If you tell me there’s cake out there worth stealing and going to court over, I have to try it. Any nine-inch cake that goes for $90 is just asking to be put under scrutiny. But while there is plenty of hype surrounding the cake at Lady M, a worldwide patisserie chain with shops in LA, Chicago, Singapore, Hong Kong, Taipei, Beijing, and here in New York City to name a few, there is one thing about their cakes that haven’t had me jumping at the chance to try them next as I work my way through cakes in the city. These are not your typical sponge cake. Lady M’s big attraction are their crêpe cakes; twenty crêpes separated by layers of whipped cream coming in flavors like matcha, salted caramel, earl grey, strawberry, coconut, chocolate banana, red bean, and even charcoal. While they do have a few cakes that are not mille crêpe cakes (the name for this style), they are again not your everyday layer cake, and contain sponge that is either checkered and surrounded in whipped cream and ganache, or alternated with thick slabs of mousse. And they are certainly not the main attraction that people are putting all over Instagram.
Now crêpes themselves are not the issue. I love a crêpe. Many a weekend morning has been spent having strawberry and blueberry filled crêpes for Swonger family brunch. But I was not sure if stacked with whipped cream was the best serving method. I have never been particularly crazy over whipped cream in any context. Often, I find that it feels like a filler substance that’s just standing between me and what I really want. This is especially true when I encounter a sponge cake adorned with frosting that’s closer to whipped cream than buttercream. Yes, occasionally I’ll say yes to some whipped cream on a hot chocolate, or on top of an ice cream sundae. And sometimes this whipped cream is delicious! Flavored and full of body! But often, it’s a decision made out of social panic that doesn’t have any positive pay off. So a cake that is built from thin layers of crêpe and whipped cream wasn’t calling out to me as a dessert that would hit me where I wanted.
But patisserie hype cannot be ignored. So when roaming the Bryant Park area before an appointment, I felt it was finally time to drop by the Lady M situated on the southern border across from the library. Perhaps it was because of the multi-thousand dollars’ worth of cake that had recently been stolen from them, or maybe it’s just their everyday, but there was a security guard waiting outside the entrance as I approached. When asked if I would be dining in or taking out I quickly decided to take out, as the inside looked packed with no seating to be had in the near future. The attendant allowed me inside to wait in line and view the selection on the counter. While there were multiple flavors of the mille crêpe cake available, along with their famous green tea, I decided to go with the signature. I am never a particular fan of green tea flavored desserts (though it is my go-to tea, so I don’t know what’s up there), and with this cake style already behind in terms of construction, I thought basic would be best.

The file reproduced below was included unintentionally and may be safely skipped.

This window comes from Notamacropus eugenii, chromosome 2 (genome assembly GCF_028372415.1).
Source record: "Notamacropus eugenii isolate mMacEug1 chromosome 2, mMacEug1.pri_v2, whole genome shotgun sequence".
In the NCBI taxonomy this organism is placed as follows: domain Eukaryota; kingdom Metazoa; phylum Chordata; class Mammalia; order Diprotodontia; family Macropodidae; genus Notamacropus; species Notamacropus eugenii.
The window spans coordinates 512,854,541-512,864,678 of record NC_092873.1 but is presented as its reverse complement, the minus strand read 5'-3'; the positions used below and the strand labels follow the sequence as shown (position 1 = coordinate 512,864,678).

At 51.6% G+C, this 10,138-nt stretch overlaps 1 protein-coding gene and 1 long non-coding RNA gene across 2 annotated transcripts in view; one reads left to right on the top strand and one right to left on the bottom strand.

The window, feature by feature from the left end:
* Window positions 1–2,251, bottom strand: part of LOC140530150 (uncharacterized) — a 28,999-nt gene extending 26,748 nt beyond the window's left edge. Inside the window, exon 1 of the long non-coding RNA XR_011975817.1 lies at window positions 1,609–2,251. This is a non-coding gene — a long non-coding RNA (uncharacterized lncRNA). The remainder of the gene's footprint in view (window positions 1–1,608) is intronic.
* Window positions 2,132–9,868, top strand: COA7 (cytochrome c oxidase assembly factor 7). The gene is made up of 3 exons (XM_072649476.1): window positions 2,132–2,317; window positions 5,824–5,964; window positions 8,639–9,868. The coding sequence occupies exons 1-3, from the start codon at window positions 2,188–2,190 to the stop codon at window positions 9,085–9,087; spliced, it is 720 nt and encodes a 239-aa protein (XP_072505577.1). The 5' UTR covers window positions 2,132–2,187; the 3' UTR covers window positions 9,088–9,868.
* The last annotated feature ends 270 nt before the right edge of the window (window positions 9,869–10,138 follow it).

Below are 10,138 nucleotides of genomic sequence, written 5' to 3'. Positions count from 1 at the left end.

The line moved fairly slowly which gave me a lot of time to look around and examine the cakes before me. Though the store was no smaller than any other bakery in town, it felt a good deal more cramped. Perhaps this was the due to the movie theatre-style rope keeping the line up against the counter, or maybe the many people huddled around the small, white tables, or perhaps it was even the curated feeling of modern elegance that was not meant to make one feel at home, but I was certainly not feeling like I wanted to come in for a relaxing afternoon tea. More this was a place people on Gossip Girl would come to reveal dirt and have a classy fight.
I got my $9 slice and took it over to the seating by the library on the park. It was just starting to get a bit nippy in the city, and that combined with my intense phobia of birds made outdoor eating less than ideal, but with no other options I took what I got. The slice was hugged by two sheets of plastic to keep the edges neat on either side, showing the clean layers of crêpe and cream in variegated white and beige. While monochrome, there was a beauty to the cleanness of the layers and their plastic preservation. It was a satisfying image, the crêpes stacked evenly, one on top of the other. Even more satisfying was the descent of my fork, breaking through each thin layer one by one.
The primary descriptor for both the mouthfeel and flavor would be light. The cream carried wisps of crêpe through the mouth in a swirl of faint vanilla. The top, slightly brûléed, offered the slightest bit of texture, but aside from the small crunch atop the thin, topmost crêpe, it was akin to eating a cloud. The vanilla flavoring was light, barely there amongst the body of the whipped cream. While the flavor was slightly sweet, it was mainly a textural experience. I could see enjoying it for afternoon tea. A light but substantial sweet pairing to an herbal tea.
While it was certainly an interesting afternoon dessert, I won’t be jumping to get another slice any time soon. The hassle of getting into the uncomfortable parlor, the $9 per slice, and the not particularly flavorful cake all make for a niche product that is made for such niche occasions. If I’m wanting to pretend I’m fancy and go out for an afternoon tea with a friend, I would definitely think of Lady M right off the bat. But for my everyday sweet treat cravings? Mille crêpe cake just won’t cut it. And it is most certainly not birthday or wedding cake material. If you’re looking for a great slice of comforting cake, this ain’t it. But if you’re looking to play the role of high-balling New Yorker, give it a go. But maybe give one of the flavored cakes a try and get a little more of an interesting experience in texture alone.